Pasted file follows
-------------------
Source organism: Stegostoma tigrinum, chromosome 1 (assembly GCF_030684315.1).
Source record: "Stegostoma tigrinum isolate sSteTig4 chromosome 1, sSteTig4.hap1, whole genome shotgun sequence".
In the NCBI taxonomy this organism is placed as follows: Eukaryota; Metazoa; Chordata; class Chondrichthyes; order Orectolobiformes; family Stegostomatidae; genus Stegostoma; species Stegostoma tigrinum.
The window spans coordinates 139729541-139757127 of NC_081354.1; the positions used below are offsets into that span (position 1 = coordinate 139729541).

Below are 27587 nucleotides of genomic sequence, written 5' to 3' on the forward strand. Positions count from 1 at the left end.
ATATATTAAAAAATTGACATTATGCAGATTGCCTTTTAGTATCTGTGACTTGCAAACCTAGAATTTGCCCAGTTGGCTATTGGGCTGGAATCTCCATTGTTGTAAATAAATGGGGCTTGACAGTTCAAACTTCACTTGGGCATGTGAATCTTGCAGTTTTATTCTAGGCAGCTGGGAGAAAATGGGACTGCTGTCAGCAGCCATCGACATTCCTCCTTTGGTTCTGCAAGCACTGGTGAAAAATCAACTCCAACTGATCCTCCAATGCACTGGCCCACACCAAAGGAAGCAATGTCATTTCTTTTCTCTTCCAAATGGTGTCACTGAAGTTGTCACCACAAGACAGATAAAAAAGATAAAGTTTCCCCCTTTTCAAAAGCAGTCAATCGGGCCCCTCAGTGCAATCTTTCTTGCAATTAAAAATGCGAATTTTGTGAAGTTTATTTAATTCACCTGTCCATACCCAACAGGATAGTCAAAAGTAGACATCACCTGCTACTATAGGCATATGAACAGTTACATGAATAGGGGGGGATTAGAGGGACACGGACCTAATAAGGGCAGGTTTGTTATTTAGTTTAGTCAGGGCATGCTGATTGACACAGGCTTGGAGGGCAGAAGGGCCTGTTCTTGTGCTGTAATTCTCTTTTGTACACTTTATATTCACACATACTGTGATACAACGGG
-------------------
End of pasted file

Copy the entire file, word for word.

Source organism: Stegostoma tigrinum, chromosome 1 (assembly GCF_030684315.1).
Source record: "Stegostoma tigrinum isolate sSteTig4 chromosome 1, sSteTig4.hap1, whole genome shotgun sequence".
In the NCBI taxonomy this organism is placed as follows: Eukaryota; Metazoa; Chordata; class Chondrichthyes; order Orectolobiformes; family Stegostomatidae; genus Stegostoma; species Stegostoma tigrinum.
The window spans coordinates 139729541-139757127 of NC_081354.1; the positions used below are offsets into that span (position 1 = coordinate 139729541).

Below are 27587 nucleotides of genomic sequence, written 5' to 3' on the forward strand. Positions count from 1 at the left end.
ATATATTAAAAAATTGACATTATGCAGATTGCCTTTTAGTATCTGTGACTTGCAAACCTAGAATTTGCCCAGTTGGCTATTGGGCTGGAATCTCCATTGTTGTAAATAAATGGGGCTTGACAGTTCAAACTTCACTTGGGCATGTGAATCTTGCAGTTTTATTCTAGGCAGCTGGGAGAAAATGGGACTGCTGTCAGCAGCCATCGACATTCCTCCTTTGGTTCTGCAAGCACTGGTGAAAAATCAACTCCAACTGATCCTCCAATGCACTGGCCCACACCAAAGGAAGCAATGTCATTTCTTTTCTCTTCCAAATGGTGTCACTGAAGTTGTCACCACAAGACAGATAAAAAAGATAAAGTTTCCCCCTTTTCAAAAGCAGTCAATCGGGCCCCTCAGTGCAATCTTTCTTGCAATTAAAAATGCGAATTTTGTGAAGTTTATTTAATTCACCTGTCCATACCCAACAGGATAGTCAAAAGTAGACATCACCTGCTACTATAGGCATATGAACAGTTACATGAATAGGGGGGGATTAGAGGGACACGGACCTAATAAGGGCAGGTTTGTTATTTAGTTTAGTCAGGGCATGCTGATTGACACAGGCTTGGAGGGCAGAAGGGCCTGTTCTTGTGCTGTAATTCTCTTTTGTACACTTTATATTCACACATACTGTGATACAACGGG